I have a confession to make. I should have come to know this about myself long ago, as I stood in class after class, and writing group after writing group saying things like, “All writing counts” and “I’m just glad when people read.” I should have realized how hypocritical I was being because:

I can be a real writing snob.

As I was reading my friend Shawn Smucker’s beautiful, honest post about his rather insular home community, it occurred to me that I, too, create “insiders” and “outsiders” when I think and talk about writing. The “insiders” are those people who write every day, who see writing as something that they must do, who see writing as something like hard work, not inspiration. “Outsiders” are those people who write as a hobby or a pastime, who look for the things that inspire them in the world, who “don’t take writing seriously.” Like I do . . . yep, there it is, that judgment based on what I have decided is the “right” way to be a writer. I need to apologize to all of you who I have judged quietly. I am sorry.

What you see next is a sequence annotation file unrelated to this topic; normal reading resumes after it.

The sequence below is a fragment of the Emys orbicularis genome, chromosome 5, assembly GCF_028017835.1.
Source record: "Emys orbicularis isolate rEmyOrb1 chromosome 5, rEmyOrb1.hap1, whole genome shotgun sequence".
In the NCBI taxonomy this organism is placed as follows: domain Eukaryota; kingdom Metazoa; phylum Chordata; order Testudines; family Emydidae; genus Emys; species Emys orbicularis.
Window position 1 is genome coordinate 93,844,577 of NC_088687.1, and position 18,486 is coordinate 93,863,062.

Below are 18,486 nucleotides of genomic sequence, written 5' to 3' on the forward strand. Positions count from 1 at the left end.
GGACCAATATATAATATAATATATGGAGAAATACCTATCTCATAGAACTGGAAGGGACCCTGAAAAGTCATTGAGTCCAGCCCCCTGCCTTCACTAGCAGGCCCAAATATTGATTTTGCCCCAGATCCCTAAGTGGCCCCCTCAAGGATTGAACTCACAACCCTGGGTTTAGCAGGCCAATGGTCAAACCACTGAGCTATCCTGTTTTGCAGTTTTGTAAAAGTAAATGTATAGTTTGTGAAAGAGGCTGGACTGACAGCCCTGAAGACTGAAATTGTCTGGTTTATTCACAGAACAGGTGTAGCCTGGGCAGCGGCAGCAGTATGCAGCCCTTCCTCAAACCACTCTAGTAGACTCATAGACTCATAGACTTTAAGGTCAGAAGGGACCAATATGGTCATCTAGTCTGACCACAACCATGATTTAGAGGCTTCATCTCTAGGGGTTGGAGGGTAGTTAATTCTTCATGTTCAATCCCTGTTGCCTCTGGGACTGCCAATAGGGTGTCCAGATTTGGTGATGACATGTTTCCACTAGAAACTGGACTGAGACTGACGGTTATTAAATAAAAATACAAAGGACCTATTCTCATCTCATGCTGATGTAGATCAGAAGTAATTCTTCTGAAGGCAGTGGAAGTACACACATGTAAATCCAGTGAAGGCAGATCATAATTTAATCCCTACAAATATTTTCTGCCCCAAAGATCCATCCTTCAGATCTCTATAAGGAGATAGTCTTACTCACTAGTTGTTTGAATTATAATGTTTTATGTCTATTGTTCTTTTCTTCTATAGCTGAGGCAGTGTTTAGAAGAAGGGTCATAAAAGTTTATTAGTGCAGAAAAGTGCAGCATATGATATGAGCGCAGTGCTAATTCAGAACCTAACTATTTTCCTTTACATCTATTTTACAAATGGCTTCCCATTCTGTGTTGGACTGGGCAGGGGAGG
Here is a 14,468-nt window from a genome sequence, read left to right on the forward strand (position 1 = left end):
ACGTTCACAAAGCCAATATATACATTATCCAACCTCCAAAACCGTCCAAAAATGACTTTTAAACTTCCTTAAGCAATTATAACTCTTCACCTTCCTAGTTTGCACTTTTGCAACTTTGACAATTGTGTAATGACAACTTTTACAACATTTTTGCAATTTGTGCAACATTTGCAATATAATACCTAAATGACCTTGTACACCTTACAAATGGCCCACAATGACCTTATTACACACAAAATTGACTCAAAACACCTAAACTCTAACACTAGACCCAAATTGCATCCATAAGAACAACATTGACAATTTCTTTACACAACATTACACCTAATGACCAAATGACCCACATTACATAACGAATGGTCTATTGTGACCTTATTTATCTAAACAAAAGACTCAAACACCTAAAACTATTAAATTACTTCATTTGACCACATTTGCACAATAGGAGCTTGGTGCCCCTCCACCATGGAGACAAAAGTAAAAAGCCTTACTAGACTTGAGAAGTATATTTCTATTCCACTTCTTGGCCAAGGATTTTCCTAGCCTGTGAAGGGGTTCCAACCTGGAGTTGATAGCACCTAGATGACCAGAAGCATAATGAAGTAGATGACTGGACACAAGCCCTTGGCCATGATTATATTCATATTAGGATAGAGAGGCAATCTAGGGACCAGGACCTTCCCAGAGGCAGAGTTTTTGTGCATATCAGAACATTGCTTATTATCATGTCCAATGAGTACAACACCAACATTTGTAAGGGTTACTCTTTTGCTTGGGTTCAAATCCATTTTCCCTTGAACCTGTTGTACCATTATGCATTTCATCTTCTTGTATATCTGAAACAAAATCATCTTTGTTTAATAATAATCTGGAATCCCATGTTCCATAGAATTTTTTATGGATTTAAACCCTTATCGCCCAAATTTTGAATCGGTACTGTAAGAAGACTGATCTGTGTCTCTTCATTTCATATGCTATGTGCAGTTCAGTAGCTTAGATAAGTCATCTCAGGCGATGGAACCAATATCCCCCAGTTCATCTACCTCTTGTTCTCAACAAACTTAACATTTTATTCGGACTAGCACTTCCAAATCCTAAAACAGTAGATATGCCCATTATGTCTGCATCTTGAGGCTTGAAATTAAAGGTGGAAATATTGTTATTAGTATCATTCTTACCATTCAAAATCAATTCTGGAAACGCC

Don’t mistake me. I do think writing is hard work. I do think our writing improves when we write regularly and don’t wait for the muse to inspire us. But I need to let go of the definition of a writer as a person who believes these things as I do.

I suspect, if we were all honest with ourselves, we’d find other ways to create that “insider” and “outsider” status in terms of writing. Whether we form these categories based on what people read – YA lit isn’t serious; only books from the traditional cannon are worth reading; “genre fiction” doesn’t count – or whether we use publishing to set those limits – people who self-publish aren’t really published; if you only have an e-book, you can’t really say you’re an author – I suspect we all create a circle of what we think is “real writing and reading” and what we think isn’t. I’m not sure this is a good thing.

Please know, I’m not arguing that we shouldn’t see differences between the kinds of things we write and read or that we shouldn’t weigh the benefits of e-publishing vs paper publishing. There are differences, and those differences are – to be a bit cliche – beautiful.

Wouldn’t it be lovely if we stopped creating hierarchies of “better” or “worse” and honored the hard, gorgeous work we all do as writers? Otherwise, it seems like we’re just turning against ourselves in a world that does not, sadly, value what any of us do very deeply.

What do you think? Do we create insider/outsider cliques in our community? Do the benefit us or harm us?